That is not a possible point of view for anyone claiming to be “true to the essence, values, and integrity” of the Biblical story of Noah, as Darren Aronofsky and the other makers of Noah do. Yet their Noah (played by Russell Crowe) would be right at home among the Club of Rome types. In short, he is a nut job. J. Hoberman, who thinks the movie “the most Jewish biblical blockbuster ever made,” says that it “presents the spectacle of a literal-minded patriarch run amok.”
But to be literal-minded you need a literal text, a piece of writing, to be literal-minded about. Neither the Biblical nor the movie Noah has any such thing. The God of the Old Testament speaks directly to Noah and is all business about what the latter is to do and the exact dimensions of the Ark he is to build. The movie Noah gets his instructions from “the Creator” (as he is always referred to there) in dreams or agonized and picturesque meditations, just like the radical environmentalists of today whom he so much resembles. We don’t know exactly what these instructions are, but they apparently include what he believes to be an order to murder his own new-born grand-daughters. As A.O. Scott of The New York Times delicately puts it, “Noah’s instability — he walks up to the boundary that separates faith from fanaticism, and then leaps across it — is not, strictly speaking, in the source material.” Read more ..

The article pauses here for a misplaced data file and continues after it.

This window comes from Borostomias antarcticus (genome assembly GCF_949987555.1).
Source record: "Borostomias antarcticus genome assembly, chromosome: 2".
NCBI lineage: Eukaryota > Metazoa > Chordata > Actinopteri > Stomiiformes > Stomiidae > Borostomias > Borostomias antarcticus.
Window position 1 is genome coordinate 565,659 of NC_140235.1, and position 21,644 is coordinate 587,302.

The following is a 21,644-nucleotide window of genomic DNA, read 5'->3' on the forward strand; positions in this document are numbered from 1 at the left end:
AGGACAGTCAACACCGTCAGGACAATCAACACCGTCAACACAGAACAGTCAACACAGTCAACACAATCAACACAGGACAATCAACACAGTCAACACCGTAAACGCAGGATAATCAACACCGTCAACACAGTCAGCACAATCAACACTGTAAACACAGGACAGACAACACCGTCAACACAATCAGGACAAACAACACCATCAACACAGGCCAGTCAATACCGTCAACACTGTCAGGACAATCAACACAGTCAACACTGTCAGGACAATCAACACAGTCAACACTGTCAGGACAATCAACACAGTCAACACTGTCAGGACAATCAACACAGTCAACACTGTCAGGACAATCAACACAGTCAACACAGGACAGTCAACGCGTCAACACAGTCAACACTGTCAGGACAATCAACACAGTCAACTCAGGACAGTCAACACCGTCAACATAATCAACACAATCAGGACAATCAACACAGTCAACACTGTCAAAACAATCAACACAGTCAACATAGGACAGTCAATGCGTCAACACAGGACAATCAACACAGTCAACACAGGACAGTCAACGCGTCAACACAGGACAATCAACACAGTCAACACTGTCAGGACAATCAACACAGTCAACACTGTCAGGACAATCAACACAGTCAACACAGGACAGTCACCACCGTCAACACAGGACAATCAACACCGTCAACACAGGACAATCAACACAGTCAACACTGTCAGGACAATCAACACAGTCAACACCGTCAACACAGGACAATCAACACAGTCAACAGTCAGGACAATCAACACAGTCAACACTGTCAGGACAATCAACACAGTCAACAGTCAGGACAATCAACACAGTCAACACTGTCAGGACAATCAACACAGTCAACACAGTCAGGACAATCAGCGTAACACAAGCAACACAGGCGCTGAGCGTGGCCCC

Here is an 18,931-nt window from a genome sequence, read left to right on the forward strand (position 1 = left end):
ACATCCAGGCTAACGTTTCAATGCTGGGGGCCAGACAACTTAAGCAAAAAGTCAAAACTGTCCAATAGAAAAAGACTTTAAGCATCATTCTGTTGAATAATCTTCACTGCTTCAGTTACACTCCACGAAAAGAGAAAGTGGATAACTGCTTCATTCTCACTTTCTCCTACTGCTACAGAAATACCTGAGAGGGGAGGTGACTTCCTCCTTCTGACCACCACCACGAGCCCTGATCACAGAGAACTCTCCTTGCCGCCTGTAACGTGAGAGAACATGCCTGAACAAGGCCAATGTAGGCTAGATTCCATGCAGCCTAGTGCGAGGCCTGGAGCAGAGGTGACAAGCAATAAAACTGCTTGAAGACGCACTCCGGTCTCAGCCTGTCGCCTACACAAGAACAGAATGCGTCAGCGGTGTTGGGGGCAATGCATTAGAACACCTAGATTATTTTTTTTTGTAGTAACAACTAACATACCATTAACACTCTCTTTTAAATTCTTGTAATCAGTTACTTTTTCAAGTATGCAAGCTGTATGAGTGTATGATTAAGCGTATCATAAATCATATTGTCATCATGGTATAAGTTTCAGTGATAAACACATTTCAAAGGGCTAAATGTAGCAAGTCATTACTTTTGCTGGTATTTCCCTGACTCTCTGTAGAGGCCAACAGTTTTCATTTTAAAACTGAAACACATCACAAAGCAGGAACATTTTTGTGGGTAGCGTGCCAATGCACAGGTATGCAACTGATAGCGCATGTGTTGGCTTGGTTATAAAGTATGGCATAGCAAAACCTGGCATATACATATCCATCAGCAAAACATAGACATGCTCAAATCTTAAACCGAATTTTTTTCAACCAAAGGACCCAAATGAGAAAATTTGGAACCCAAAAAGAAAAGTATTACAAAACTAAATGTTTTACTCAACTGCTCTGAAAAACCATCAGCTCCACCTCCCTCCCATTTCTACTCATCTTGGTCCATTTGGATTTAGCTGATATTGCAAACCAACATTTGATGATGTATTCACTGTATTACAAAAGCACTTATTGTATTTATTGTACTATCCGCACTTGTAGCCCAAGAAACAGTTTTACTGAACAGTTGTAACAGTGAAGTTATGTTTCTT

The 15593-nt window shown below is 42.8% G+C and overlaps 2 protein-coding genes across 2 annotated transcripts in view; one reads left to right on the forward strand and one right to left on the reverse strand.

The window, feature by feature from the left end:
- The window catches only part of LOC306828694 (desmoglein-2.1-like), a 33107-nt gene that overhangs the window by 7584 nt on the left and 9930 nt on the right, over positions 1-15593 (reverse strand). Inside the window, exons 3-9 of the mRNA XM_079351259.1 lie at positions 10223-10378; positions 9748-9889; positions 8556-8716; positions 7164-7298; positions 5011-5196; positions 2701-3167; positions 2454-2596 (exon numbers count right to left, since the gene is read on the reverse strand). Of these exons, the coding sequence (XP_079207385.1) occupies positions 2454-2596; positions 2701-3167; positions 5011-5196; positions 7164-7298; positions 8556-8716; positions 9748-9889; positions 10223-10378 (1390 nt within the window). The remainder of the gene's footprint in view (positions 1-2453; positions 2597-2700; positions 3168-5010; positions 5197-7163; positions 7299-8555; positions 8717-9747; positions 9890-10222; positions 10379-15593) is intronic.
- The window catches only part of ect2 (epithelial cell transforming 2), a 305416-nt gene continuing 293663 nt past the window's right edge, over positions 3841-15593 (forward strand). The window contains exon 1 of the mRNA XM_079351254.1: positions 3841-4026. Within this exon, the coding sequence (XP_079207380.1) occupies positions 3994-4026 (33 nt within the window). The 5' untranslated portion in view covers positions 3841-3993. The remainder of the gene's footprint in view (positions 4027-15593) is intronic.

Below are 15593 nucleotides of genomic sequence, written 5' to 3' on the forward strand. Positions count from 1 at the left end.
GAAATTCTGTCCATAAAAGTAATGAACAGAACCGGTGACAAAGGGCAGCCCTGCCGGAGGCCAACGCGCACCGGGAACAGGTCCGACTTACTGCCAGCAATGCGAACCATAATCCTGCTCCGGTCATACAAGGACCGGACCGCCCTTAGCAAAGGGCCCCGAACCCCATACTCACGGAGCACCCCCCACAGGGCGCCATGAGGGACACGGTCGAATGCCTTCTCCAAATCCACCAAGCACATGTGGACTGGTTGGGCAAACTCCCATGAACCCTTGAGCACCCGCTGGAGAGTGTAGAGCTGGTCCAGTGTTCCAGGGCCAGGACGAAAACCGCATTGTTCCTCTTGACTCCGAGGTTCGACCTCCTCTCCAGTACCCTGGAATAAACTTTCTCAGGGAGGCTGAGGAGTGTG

|Andrew Feffer||April 8th 2014|
Red Apple. Phillip Deery. Fordham Universiy Press. 2014. 240 pp.
In June 1950, Edward Barsky went to jail. So did ten other members of the board of the Joint Anti-Fascist Refugee Committee (JAFRC). Their crime? They refused to relinquish to the House Committee on Un-American Activities (HUAC) membership and other lists of their organization, which had been dedicated since its founding in 1942 to helping European anti-fascists in hiding and exile. This act of defiance by Barsky and his JAFRC colleagues was heroic and constitutionally justified, as the United States Supreme Court eventually confirmed in a case protecting NAACP membership lists from scrutiny by white supremacist state governments: According to the Court, the threat of publicity and reprisal compromised the right of political association. In the Barsky case that reprisal could be deadly. Among the names on JAFRC lists were those of former Spanish Loyalists still hiding out in Spain and elsewhere across Europe; exposure would potentially put them in the hands of Franco’s brutal secret police.